The Problem with “Hate the sin but love the sinner”

Great Lent

orthodox prostration

The Eastern Orthodox Church is in the season of Great Lent since our Pascha (Easter) isn’t until May 5th this year (it’s late!). Great Lent is a very purposeful time of repentance. We are called to spend time in introspection, to see our own sins, and to repent for them. It is also a time of paying special attention to the needy in our communities. In the Western Church, Lent is looked upon as a time of giving up something such as coffee or Facebook. In the Eastern Church, it is taught that we fast in order to submit our body to our spirit’s will, and also to save money by buying less food so that we can give to the needy.

There is a prayer by St. Ephraim the Syrian that we frequently recite with prostrations during this season:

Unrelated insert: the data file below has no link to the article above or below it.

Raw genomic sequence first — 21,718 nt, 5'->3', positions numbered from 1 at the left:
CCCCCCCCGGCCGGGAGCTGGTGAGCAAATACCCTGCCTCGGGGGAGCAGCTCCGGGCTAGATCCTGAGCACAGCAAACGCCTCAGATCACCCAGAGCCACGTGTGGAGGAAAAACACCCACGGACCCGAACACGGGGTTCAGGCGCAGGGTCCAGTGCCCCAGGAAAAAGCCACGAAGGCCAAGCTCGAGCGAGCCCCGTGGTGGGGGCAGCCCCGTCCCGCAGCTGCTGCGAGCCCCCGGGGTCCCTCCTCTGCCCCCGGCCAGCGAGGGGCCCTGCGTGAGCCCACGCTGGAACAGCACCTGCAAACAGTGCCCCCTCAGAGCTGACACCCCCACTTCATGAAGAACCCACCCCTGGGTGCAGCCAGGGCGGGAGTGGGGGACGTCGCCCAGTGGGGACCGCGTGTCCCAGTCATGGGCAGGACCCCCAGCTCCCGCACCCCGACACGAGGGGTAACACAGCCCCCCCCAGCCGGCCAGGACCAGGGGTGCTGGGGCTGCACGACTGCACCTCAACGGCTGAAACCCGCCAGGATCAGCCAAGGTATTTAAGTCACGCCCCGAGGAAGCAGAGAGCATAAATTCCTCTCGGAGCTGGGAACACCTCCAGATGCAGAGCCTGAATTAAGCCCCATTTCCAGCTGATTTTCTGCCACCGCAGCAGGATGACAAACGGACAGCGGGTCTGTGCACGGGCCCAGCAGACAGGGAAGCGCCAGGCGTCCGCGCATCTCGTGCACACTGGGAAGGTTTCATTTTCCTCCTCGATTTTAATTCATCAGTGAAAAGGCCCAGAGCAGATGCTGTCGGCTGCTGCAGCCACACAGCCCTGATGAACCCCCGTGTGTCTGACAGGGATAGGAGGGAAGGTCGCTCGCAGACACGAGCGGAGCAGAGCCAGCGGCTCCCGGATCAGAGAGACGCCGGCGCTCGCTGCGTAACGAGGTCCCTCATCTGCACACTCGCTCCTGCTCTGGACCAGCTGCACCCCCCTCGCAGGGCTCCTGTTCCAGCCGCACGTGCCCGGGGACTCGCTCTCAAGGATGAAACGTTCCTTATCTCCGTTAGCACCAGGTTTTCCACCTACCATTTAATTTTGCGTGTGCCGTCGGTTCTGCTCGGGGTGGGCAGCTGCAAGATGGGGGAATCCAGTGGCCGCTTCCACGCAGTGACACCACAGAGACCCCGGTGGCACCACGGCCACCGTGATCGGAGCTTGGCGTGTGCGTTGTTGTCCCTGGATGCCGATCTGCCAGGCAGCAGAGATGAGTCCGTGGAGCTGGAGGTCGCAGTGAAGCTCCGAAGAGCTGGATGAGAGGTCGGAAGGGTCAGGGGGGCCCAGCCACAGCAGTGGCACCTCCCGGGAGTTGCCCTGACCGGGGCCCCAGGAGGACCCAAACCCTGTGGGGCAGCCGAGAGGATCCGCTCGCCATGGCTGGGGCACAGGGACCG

O Lord and Master of my life, take from me the spirit of sloth, despair, lust of power, and idle talk.”

“But give rather the spirit of chastity, humility, patience and love to Your servant.”

“O Lord and King, grant me to see my own sins and not to judge my brother; for You are blessed unto ages of ages. Amen.”

The popular catchphrase

So, going back to the title of this blog, why do I have a problem with “Hate the sin but love the sinner”? Because it always seems to apply to the “other,” aka, not us. If we realized the extent of the horror of our own sins, we wouldn’t have the audacity to focus our hate on other people’s sins. We would instead be focused on the life-long process of removing the plank from our own eye.

When a young aspiring monk came to St Macarius the Great, seeking how he might find salvation, Macarius informed him to go to his cell and stay there weeping for his sins.

Dr.-Phil-Youre-Fat1So, the primary reason that popular catchphrase bothers me is because it can potentially take my focus off of my own sins, if understood in the wrong way.

Secondly, nearly every time I hear this phrase it is applied to situations where the sin is culturally unacceptable or for sins in which most of us are not tempted. I don’t believe I’ve ever heard people talking about obese or overweight Christians saying, “We just need to hate the gluttony, but love the sinner.”